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Reflections on a Welsh Graveyard

Llanfairisgaer is a rural graveyard on the mainland side of the Menai Straits, in North Wales. One version of history has it that this is where the Romans launched their attack on Anglesea, which was then the last refuge of Celt and Druid alike.

Alongside an old church, with some interesting stained glass windows, the graveyard consists three sections, the older two of which are on open access and the third modern section is under permanent lock and key. The remarks that follow refer, therefore, to the two older sections.

By the standards of graveyards, Llanfiarisgaer is a place of serenity, of acceptance, of the solidity of community. More important where a person was born than what they have done. No bitterness, even in the striking down of the very young, the waste of death in war, or in the passing of the very old with all their accumulated wisdom and newly budding family branches.

Here is a place of rest. The tragic circumstances of death yielding to the reality of eternity.

And the slate everywhere. This local stone which had both claimed lives in its harvesting and commemorated those same lives in death. The local rock which sheltered during life and honoured after death.

I have often thought that the extravagence of memorials is in inverse proportion to the worth of the person being commemorated. Perhaps that is not entirely, or always, fair. But you can't help feeling a sense of denial, of non-acceptance, of plain posthumous snobbery, in many of the grand monuments in some graveyards.

Here, there is dignity in simplicity.

This area was known as Port Dinorwic but was eventually awarded what was considered a more Welshified name "Y Felinheli" the saltwater mill. This is still seen locally as a modern construction and seems to be borne out in the Welsh language inscriptions on the gravestones, most of which refer to Port Dinorwic, but with the only partly Welsh spelling.

Having said that see the next one which is one of the few which refers to Y Felinheli.

Some tombs make point about the prevailing orthography. Today July would be rendered Gorffennaf with the "f" sound rendered with an "ff" in Welsh. This tomb seems to be nodding in the direction of English orthography by rendering it with a "ph" which I am not aware was ever the case in pure Welsh orthography.

On the other hand, this tomb from 1853 refers to Y Felinheli rather than Port Dinorwic.

This poor man lost his son and his wife within a year.

The stones usually tell you simply where a person was from, what community they belonged to. There is generally no reference to professions/trades, nor did I see any references to Bardic names, though they could have been there.

One of the exceptions is this memorial to the Station Master in Conway Valley, which also includes his parents who followed him 22 years later.

This is a memorial to a lady who relied on the beneficence of her boss to ensure her earthly repose.

"Anne Barbour, faithful housekeeper of Mr. Turner of Parkin."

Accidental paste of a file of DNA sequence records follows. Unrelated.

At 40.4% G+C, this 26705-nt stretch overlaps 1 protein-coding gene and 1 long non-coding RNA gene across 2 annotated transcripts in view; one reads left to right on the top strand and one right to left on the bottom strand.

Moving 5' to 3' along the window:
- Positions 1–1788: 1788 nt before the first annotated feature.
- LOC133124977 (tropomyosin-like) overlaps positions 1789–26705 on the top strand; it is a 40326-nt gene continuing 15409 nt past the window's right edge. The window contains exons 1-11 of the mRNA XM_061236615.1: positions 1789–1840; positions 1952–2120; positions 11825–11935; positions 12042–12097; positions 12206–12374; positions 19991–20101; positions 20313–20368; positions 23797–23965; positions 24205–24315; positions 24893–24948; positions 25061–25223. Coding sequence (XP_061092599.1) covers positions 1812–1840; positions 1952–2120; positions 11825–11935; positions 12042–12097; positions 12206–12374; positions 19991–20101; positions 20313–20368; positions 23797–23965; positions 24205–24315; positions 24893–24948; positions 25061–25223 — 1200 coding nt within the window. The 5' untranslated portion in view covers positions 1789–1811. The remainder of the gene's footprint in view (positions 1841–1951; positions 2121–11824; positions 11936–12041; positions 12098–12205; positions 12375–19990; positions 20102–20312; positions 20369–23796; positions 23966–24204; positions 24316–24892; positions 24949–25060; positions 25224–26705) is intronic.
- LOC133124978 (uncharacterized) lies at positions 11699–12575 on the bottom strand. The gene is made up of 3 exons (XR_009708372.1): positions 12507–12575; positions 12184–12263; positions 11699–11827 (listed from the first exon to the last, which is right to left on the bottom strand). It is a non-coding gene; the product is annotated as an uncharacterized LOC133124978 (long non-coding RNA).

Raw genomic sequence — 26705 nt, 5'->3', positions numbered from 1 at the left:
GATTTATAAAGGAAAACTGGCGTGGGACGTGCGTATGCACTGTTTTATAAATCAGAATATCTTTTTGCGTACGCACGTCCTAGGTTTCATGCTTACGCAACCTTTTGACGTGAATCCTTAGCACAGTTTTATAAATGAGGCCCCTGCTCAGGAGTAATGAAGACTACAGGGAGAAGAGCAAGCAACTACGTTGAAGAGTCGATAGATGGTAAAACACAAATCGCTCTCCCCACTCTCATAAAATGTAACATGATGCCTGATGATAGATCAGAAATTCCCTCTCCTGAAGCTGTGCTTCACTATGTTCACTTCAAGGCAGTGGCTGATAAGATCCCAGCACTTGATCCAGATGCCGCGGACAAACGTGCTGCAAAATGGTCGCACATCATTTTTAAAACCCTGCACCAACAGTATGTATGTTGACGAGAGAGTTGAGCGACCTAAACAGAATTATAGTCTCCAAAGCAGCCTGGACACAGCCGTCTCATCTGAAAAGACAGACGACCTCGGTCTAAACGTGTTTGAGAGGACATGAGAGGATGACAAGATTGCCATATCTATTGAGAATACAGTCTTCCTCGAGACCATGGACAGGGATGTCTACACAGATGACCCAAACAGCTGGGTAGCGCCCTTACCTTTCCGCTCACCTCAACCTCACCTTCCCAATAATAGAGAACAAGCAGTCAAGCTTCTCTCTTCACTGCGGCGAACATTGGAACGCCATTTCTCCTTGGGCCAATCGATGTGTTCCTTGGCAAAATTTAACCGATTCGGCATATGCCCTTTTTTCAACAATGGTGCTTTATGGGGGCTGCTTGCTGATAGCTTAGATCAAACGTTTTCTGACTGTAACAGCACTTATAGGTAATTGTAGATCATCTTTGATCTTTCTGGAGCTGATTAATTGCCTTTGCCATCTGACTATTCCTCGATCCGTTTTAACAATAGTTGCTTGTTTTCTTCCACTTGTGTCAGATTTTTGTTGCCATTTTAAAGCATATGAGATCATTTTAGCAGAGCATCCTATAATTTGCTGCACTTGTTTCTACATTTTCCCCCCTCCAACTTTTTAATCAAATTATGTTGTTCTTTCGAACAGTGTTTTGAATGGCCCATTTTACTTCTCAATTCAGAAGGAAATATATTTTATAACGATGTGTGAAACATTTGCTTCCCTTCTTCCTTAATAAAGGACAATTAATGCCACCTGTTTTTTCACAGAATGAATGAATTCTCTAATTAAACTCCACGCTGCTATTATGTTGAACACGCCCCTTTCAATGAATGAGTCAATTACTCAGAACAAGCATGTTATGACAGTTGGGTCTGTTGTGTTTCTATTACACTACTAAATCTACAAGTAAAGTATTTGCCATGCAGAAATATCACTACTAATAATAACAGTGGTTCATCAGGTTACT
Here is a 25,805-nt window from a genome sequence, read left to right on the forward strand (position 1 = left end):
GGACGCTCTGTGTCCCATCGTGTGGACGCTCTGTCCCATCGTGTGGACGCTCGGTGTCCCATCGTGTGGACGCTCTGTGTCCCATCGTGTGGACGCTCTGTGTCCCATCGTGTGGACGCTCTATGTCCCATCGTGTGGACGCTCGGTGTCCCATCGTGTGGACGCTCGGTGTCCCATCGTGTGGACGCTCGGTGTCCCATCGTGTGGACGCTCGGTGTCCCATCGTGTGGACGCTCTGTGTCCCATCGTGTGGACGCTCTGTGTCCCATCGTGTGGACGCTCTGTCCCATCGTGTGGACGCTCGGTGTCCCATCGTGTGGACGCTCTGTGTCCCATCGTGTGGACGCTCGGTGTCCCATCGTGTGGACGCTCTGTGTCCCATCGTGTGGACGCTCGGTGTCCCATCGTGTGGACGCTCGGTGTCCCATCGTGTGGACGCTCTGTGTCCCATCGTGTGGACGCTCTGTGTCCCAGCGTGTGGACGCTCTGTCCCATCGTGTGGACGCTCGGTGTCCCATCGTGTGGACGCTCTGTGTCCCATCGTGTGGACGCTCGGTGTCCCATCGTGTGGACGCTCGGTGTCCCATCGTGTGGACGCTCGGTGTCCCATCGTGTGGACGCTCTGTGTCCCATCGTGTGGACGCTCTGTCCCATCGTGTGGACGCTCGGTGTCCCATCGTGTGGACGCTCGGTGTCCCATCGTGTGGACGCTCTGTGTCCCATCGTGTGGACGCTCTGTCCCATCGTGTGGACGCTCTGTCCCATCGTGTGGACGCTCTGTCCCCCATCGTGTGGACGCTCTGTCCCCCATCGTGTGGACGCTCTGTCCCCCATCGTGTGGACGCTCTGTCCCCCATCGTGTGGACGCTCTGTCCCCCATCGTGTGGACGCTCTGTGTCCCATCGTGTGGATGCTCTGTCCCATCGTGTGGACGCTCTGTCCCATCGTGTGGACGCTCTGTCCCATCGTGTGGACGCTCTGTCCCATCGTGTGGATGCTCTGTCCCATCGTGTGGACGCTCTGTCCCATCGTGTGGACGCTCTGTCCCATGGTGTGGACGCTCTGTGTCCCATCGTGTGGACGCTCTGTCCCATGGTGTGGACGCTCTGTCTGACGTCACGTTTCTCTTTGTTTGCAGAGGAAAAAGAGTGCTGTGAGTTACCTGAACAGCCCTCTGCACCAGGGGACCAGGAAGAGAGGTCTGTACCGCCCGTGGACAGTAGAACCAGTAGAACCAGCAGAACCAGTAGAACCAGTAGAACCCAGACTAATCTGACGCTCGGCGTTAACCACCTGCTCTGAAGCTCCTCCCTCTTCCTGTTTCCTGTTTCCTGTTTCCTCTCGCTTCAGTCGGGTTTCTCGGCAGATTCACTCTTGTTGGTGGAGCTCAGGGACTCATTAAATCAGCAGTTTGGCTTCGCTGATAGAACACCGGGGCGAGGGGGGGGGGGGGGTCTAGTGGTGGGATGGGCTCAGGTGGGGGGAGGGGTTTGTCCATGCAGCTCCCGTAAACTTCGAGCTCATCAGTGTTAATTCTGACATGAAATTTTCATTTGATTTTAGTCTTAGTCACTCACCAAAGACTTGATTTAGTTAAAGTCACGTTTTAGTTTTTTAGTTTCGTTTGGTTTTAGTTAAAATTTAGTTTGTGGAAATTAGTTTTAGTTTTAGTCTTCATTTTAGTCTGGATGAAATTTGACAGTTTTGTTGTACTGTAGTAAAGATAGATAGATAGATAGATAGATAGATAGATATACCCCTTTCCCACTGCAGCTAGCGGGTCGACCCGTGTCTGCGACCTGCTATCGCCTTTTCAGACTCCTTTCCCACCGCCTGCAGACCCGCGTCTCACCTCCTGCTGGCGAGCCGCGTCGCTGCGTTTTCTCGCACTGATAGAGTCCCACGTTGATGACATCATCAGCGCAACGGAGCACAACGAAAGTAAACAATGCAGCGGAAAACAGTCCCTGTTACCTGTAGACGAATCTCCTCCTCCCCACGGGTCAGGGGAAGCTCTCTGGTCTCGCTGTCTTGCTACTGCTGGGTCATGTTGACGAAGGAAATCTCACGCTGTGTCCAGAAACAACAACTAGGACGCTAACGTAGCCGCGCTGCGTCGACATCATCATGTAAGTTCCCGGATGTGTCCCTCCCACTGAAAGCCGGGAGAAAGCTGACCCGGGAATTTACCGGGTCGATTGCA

Quotes both from the bible and from literature abound.

This quote is from Robert Williams Parry's lament for Hedd Wyn from Trawsfynydd who was posthumously awarded the Bardic Chair at the Birkenhead Eisteddfod in 1917, some 7 years before this 75 year old was born:

"The time has come to return to the earth
the journey of life has come to its end.

This is a tantalising inscription. It commemorates the death of the 14 year old daughter, by this wife, of Richard Rowlands of Carnarvon, and the death of his youngest daughter who died in Madeira. The question is what was he doing in Madeira and who was the mother of his youngest daughter.

And then the very neutral observation:

"Underneath lie the remains of ..."

And sadly, some are still dying young.

"Missing your rearing and watching you grow up."

At the other extreme, Violet Minnie Jones lived to 103, and the average age of herself, brother and parents was 88. Some people benefit from the sea breeze! Mind you, the women in this family well outlived the men with an average age of 100 compared with 76 for the men.

Some not only break the slate mould, they marry into other celtic tribes. Sarah Ellen, daughter of Capt. William Evans, appears to have married the Scot Simon McLeod, far away but never forgotten.

Some went even further afield to find a spouse, or did the spouse come to them. Grandson Paul Stuhlfelder still lives in the area - according to MySpace.

And yes, WWI has touched everywhere. The wounded get buried at home if they live long enough. The fallen are as likely to be a name on a wall with thousands of others in the foreign land in which they fell.

Arthur Wyn Jones, wounded in the battle of Ypres in 1916, died a year later, buried in his home churchyard.

John P Dwyer, died in the assault on High Wood on the Somme, 1916. Lies in the muck where he fell. His name on the monument at Thiepval.

And will this generation continue to pay their respects and their contributions? The graveyard is currently quite well kept and many of the inscriptions show signs of renewal and maintenance over many years. The air is one of care, concern and respect.

The notice above, and its condition, would make you a little apprehensive about the future.

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